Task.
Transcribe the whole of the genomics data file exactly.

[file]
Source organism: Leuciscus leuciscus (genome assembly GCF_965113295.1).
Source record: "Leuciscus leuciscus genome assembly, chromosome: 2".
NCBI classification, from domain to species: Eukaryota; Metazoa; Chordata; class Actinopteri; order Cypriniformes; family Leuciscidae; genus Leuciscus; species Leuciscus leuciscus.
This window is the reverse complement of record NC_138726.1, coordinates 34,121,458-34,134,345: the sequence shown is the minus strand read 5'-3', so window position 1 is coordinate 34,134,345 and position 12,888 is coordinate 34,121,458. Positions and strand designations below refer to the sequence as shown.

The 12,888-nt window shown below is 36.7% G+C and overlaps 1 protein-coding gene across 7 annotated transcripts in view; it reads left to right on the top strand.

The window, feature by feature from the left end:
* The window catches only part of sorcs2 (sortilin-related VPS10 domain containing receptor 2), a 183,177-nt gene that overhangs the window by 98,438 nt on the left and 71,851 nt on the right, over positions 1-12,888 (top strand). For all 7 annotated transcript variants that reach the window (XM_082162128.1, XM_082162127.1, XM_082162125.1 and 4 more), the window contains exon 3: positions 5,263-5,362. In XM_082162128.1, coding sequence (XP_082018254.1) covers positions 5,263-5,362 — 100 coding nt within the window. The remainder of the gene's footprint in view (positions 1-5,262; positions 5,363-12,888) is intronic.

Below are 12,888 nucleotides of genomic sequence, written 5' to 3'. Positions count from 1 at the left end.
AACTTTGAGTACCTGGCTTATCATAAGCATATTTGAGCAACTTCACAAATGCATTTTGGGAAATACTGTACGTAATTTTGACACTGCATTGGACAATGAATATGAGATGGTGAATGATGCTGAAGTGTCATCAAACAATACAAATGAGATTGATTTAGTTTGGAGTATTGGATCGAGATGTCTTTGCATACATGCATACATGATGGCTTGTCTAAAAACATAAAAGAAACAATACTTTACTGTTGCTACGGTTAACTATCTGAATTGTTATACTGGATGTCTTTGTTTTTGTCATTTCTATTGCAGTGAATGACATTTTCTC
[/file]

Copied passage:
Source organism: Leuciscus leuciscus (genome assembly GCF_965113295.1).
Source record: "Leuciscus leuciscus genome assembly, chromosome: 2".
NCBI classification, from domain to species: Eukaryota; Metazoa; Chordata; class Actinopteri; order Cypriniformes; family Leuciscidae; genus Leuciscus; species Leuciscus leuciscus.
This window is the reverse complement of record NC_138726.1, coordinates 34,121,458-34,134,345: the sequence shown is the minus strand read 5'-3', so window position 1 is coordinate 34,134,345 and position 12,888 is coordinate 34,121,458. Positions and strand designations below refer to the sequence as shown.

The 12,888-nt window shown below is 36.7% G+C and overlaps 1 protein-coding gene across 7 annotated transcripts in view; it reads left to right on the top strand.

The window, feature by feature from the left end:
* The window catches only part of sorcs2 (sortilin-related VPS10 domain containing receptor 2), a 183,177-nt gene that overhangs the window by 98,438 nt on the left and 71,851 nt on the right, over positions 1-12,888 (top strand). For all 7 annotated transcript variants that reach the window (XM_082162128.1, XM_082162127.1, XM_082162125.1 and 4 more), the window contains exon 3: positions 5,263-5,362. In XM_082162128.1, coding sequence (XP_082018254.1) covers positions 5,263-5,362 — 100 coding nt within the window. The remainder of the gene's footprint in view (positions 1-5,262; positions 5,363-12,888) is intronic.

Below are 12,888 nucleotides of genomic sequence, written 5' to 3'. Positions count from 1 at the left end.
AACTTTGAGTACCTGGCTTATCATAAGCATATTTGAGCAACTTCACAAATGCATTTTGGGAAATACTGTACGTAATTTTGACACTGCATTGGACAATGAATATGAGATGGTGAATGATGCTGAAGTGTCATCAAACAATACAAATGAGATTGATTTAGTTTGGAGTATTGGATCGAGATGTCTTTGCATACATGCATACATGATGGCTTGTCTAAAAACATAAAAGAAACAATACTTTACTGTTGCTACGGTTAACTATCTGAATTGTTATACTGGATGTCTTTGTTTTTGTCATTTCTATTGCAGTGAATGACATTTTCTC